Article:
I sat on the couch, crying. I was lonely, confused, heartbroken, and afraid. I was 17, with no real friends, recently dumped, unsure about college and all the winding, obscure paths that lay before me. “This is supposed to be the best time of my life,” I choked out as my daddy sat by my side. My sweet daddy cracked a smile, a smile that seemed to know something I didn’t. “I sure hope not,” he replied. “How sad it would be if the best was over by the time you’re 20. You’ve got so much ahead of you. The best of your life is yet to come, sweetheart.”
That moment has never left me, and has been fresh in my mind as I reflect upon my 20s. And you know what? My daddy was absolutely right.
The last 10 years have been a whirlwind for sure. I married my best friend, earned a degree, and made lifelong friends,. We’ve owned two houses and have welcomed 4 dreams-come-true into this world. I’ve worked in daycares, churches, taught lessons, and have sung on international television. But all of these things don’t hold a candle to the greatest experience.
I’ve been held.
I went through a dark period of doubt about halfway through college. I wasn’t sure if God was good, and certainly not convinced that his plans were best. But over the last decade, I’ve come to see that His glory and my joy are the same, and that even the darkest moments have held great promises. We’ve walked through depression, loss, unemployment, and betrayal. We’ve celebrated a happy marriage, healthy children, an amazing church family, and faithful provisions. And in all of these mountains and valleys, the radiant light of God’s goodness has remained consistent. He has been faithful to work in our lives, and he has been gracious to work on me.
We hear talk of the day we meet our Maker face to face, that there will be a reckoning of sorts, and that all of our sins will be laid bare before us. But the Bible also says that in Christ, our sins are as far away from us as the east is from the west. I’ve long tried to reconcile this in my mind, and one day while scrolling through pictures, I began to wonder what it was in us that made us love “before and after” shots so much. It struck me that perhaps that’s what we’ll see when we meet our Father. Maybe He will show us the path that we were on- filled with despair, ugliness, regret, and sin. But I’m hopeful that He will then spin us around to the work of art we’ve become. We’ll be able to trace the lines of his mercy over the canvas, linger over the brushstrokes of suffering that brought great refinement, and revel over how those worst moments were crafted into beautiful shapes.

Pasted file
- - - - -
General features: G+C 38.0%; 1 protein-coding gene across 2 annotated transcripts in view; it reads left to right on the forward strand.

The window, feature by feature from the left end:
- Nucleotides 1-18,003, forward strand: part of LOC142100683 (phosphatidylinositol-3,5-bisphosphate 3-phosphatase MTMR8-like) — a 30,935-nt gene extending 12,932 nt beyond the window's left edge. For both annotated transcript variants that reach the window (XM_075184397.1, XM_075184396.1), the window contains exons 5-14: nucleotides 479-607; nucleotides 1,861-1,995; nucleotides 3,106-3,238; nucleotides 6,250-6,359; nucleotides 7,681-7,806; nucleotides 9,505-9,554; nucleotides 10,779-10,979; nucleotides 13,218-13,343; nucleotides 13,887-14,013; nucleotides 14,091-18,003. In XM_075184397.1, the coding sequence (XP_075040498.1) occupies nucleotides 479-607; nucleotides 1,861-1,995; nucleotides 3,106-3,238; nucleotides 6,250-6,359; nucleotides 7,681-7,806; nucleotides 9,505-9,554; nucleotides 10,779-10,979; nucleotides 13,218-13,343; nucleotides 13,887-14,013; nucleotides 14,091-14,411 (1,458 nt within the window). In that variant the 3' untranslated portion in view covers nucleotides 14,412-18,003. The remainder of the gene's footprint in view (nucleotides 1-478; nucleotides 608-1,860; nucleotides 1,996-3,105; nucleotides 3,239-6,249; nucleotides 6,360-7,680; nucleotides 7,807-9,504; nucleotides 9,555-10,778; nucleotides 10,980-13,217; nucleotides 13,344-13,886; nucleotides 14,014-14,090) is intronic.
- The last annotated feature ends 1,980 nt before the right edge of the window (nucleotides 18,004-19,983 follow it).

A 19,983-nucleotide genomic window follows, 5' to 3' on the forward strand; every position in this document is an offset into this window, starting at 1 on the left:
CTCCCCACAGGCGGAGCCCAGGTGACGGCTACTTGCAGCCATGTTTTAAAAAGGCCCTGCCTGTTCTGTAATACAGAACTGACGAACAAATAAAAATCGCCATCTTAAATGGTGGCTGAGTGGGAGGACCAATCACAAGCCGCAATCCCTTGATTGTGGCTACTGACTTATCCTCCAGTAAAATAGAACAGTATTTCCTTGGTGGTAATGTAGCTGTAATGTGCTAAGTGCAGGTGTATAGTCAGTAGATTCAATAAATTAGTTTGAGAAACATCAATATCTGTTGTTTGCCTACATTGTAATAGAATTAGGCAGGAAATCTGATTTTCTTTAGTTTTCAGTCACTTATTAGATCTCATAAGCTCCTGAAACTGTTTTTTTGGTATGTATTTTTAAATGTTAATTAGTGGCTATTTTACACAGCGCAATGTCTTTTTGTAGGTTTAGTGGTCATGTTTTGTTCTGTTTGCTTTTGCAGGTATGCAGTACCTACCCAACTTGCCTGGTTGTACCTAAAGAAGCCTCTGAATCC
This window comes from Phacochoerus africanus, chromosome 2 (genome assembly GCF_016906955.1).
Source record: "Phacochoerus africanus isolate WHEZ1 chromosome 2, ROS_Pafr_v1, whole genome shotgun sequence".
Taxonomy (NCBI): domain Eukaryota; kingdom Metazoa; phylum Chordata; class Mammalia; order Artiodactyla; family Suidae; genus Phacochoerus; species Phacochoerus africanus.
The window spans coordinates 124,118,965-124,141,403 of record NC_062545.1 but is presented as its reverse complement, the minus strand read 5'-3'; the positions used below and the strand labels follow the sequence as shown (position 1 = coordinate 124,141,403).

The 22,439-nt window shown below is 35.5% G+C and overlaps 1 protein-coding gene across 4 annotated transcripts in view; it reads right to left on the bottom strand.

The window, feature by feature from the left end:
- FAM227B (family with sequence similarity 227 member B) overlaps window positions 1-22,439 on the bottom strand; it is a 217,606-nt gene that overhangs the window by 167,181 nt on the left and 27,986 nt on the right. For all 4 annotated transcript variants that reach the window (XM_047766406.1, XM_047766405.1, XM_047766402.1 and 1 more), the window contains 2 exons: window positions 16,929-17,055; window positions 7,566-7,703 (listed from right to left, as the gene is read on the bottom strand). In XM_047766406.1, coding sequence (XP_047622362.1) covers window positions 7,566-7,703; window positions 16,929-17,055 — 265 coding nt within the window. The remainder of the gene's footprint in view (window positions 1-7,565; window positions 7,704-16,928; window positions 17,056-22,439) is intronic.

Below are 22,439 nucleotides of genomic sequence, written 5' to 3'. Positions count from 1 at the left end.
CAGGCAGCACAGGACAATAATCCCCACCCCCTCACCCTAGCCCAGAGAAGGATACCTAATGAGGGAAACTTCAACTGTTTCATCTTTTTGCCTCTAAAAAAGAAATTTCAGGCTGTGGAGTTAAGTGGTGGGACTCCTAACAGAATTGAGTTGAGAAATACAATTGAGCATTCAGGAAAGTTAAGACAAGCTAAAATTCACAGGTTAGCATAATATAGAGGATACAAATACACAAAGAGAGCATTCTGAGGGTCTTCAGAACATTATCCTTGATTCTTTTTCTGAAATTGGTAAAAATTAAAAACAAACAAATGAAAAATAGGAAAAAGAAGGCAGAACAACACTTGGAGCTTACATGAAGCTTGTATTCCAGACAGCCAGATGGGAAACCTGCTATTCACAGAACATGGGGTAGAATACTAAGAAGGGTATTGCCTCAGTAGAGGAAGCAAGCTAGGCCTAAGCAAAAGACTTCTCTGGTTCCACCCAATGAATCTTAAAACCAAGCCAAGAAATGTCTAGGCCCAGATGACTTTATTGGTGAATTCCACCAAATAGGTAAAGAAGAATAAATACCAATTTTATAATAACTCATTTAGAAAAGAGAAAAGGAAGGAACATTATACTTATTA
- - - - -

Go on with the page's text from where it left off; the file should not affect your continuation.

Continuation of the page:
The best taste I’ve had of this so far was upon visiting my husband’s childhood church when we were newlyweds. I had slipped out to use the ladies’ room and encountered a group of young teenagers. I immediately identified with them. I saw myself in their awkwardness, in-betweenness, and general discomfort with themselves. I ached in remembering my own loneliness and self-loathing. As they herded out, I made my way to the mirror and gasped. There before me stood a woman. Those awkward lumps had become shapely curves, the acne had disappeared and left fair skin, and in my eyes was a confidence that I knew without a doubt that I was loved. Years had passed, and without my even noticing, I had been molded and changed. Shaped into what I had been becoming all along.
So it is with great joy and anticipation that I approach this next decade of life. Lord willing, I hope to have many more moments of joy and laughter. I pray I can grow in love with my husband, delight in my children, walk with my dearest friends, and serve with His People. I know there will be terrible storms and unforeseen heartaches. I know I will see more and more the depths of my sinfulness and the greatness of his mercy. But I know that in all of this, he who began the good work in me will be faithful to complete it. And when his work in each of us is done, we’ll all stand back and gasp at the sight.